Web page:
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A Lot or a Little?
What you will—and won't—find in this movie.
Meant to entertain rather than educate, but may inspire kids to read the books upon which this movie is based.
Naughty children learn to behave, care for one another, and respect adults.
Positive Role Models
Nanny McPhee teaches rambunctious children lessons on respect, consideration, and politeness.
Violence & Scariness
Cartoonish pratfalls -- a child hits an adult on the head with a frying pan. Food fights. Kids wreak havoc in the household, adults cry out and fall. Shots of dead bodies in a mortuary.
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Sex, Romance & Nudity
Mostly chaste romance develops between father and servant girl; his gaudy fiancee wears tight, bright dresses, shows cleavage, and makes mildly crude sexual suggestions.
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"Bleedin' hell." Juvenile humor from kids in which "fart" and "poop" are used to get a rise out of adults. A boy introduces himself as having the last name "Fartworthy."
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Parents Need to Know
Parents need to know that Nanny McPhee is a 2005 in which a nanny with supernatural gifts arrives to teach politeness, honesty, and consideration to seven rambunctious children. For much of the movie, these children take pride in harassing and scaring nannies hired by their father, and almost every other adult for good measure. The kids are abusive in Home Alone-ish ways, pulling violent and sometimes disgusting pranks on adults who are supposed to look after them. They are fond of potty humor -- one boy introduces himself with the name "Fartworthy" then passes gas. Their efforts to thwart their father's marriage to a garish (and cleavage-revealing) widow include the use of reptiles, insects, and slimy substances. The instructive nanny looks like a traditional witch, arrives on a stormy night, and uses a magical cane. Some kids may be disturbed by the death of the children's mother (not shown). The father works in a mortuary, and we see shots of dead bodies. To stay in the loop on more movies like this, you can sign up for weekly Family Movie Night emails.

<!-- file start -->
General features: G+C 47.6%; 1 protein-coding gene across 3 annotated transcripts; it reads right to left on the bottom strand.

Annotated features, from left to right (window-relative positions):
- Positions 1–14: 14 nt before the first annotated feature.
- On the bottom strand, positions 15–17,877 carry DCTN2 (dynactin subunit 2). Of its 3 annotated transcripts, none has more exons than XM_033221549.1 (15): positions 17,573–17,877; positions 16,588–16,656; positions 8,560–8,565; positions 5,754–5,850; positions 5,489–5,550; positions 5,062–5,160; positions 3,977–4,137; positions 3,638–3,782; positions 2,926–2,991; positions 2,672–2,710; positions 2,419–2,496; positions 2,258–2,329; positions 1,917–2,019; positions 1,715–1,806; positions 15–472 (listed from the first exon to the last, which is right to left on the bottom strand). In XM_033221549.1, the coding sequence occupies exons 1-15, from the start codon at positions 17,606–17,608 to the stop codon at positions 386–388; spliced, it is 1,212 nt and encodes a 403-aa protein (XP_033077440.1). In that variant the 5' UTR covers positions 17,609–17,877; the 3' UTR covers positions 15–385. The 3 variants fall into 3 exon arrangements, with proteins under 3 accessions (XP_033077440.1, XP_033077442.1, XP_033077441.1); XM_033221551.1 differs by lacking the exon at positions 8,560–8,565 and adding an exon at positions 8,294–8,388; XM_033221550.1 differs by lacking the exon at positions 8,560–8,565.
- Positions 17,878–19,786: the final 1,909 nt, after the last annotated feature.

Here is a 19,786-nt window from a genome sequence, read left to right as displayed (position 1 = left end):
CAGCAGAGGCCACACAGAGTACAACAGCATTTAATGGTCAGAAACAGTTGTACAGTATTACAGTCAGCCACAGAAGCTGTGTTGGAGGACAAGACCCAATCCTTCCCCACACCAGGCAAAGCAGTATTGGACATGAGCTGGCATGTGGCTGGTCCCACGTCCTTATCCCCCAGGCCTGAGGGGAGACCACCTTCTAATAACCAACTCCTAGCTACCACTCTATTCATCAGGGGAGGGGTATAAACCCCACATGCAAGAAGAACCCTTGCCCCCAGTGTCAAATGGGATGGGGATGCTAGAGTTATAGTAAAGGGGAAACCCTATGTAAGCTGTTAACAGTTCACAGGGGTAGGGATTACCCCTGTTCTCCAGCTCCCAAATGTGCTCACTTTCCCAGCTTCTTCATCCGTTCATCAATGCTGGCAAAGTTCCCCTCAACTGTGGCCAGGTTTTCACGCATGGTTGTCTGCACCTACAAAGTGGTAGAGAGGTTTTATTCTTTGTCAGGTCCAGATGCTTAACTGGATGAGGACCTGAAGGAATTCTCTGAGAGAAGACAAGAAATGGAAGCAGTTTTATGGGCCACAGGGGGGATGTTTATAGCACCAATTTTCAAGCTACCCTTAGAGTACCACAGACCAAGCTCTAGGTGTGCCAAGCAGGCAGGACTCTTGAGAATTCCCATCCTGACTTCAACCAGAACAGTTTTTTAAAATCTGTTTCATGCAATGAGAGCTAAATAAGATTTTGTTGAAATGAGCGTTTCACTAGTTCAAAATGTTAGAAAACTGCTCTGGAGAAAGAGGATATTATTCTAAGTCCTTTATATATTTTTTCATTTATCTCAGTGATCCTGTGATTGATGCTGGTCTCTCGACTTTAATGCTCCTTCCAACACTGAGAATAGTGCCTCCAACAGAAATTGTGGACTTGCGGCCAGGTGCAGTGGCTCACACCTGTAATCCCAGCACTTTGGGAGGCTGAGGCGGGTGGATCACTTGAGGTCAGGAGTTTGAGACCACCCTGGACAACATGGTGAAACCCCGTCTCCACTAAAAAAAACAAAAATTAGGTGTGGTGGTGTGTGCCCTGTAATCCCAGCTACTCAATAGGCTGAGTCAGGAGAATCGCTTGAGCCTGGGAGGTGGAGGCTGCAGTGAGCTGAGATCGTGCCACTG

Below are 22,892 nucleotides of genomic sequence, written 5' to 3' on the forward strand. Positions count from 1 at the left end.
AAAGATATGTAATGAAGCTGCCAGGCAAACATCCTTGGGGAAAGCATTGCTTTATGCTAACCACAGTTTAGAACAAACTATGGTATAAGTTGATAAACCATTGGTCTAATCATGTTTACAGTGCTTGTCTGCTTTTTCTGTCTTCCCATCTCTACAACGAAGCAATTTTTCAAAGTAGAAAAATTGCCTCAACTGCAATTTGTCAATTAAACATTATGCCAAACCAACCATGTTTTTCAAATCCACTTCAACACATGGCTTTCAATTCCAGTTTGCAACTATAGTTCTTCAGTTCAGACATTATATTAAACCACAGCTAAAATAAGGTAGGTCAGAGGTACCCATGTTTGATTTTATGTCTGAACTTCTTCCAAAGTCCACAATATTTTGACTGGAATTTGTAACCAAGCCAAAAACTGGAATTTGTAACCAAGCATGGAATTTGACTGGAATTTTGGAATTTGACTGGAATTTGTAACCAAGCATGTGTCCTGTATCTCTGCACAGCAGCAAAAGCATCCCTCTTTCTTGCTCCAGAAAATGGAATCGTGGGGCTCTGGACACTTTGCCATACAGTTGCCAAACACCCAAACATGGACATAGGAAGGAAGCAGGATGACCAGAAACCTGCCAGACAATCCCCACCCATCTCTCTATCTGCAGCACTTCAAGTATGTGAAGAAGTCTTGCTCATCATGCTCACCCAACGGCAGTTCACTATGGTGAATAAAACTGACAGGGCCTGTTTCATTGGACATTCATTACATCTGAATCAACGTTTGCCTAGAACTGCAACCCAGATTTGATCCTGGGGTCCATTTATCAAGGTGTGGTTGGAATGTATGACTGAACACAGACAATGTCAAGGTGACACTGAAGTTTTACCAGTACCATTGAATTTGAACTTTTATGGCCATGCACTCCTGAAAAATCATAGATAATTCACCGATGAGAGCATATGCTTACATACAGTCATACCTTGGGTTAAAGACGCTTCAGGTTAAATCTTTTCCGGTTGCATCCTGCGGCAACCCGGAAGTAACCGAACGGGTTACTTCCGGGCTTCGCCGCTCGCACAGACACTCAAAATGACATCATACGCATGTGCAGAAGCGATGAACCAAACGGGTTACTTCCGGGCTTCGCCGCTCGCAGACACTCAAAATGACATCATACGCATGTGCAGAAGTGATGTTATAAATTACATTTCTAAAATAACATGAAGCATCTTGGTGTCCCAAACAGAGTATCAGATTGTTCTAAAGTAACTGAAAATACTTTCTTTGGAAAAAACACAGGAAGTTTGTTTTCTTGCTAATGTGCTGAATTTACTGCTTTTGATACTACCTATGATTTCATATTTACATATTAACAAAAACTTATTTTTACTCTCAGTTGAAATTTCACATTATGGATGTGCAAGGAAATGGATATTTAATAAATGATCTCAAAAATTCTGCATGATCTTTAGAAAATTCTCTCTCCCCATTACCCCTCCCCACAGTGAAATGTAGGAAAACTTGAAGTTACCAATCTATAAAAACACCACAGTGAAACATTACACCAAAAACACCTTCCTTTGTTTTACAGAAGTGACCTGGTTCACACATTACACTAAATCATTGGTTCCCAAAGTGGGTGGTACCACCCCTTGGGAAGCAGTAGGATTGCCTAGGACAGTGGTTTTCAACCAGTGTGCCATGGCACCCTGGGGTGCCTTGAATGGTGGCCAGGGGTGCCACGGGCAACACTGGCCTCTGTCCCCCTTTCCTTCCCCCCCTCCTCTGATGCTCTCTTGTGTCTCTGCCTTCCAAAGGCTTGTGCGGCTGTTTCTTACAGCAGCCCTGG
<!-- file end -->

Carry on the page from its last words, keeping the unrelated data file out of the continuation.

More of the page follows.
Is It Any Good?
Thompson has devised a wonderful script based on Christianna Brand's Nurse Matilda books, wherein kids and nanny face off without condescending to one another. If some of the movie's effects are distractingly shoddy (see: the unconvincing dancing donkey), the kids (especially Sangster) are first-rate, and Thompson rather divine.
Nanny McPhee tells Mr. Brown that she can manage the kids while maintaining her independence and dignity: "When you need me, but do not want me, I will stay," she says, "When you want me but do not need me, I will go." Nanny's lessons -- instilled through judicious use of a magic cane and wry common sense -- include respect, loyalty, and generosity.
Did we miss something on diversity?
Research shows a connection between kids' healthy self-esteem and positive portrayals in media. That's why we've added a new "Diverse Representations" section to our reviews that will be rolling out on an ongoing basis. You can help us help kids by suggesting a diversity update.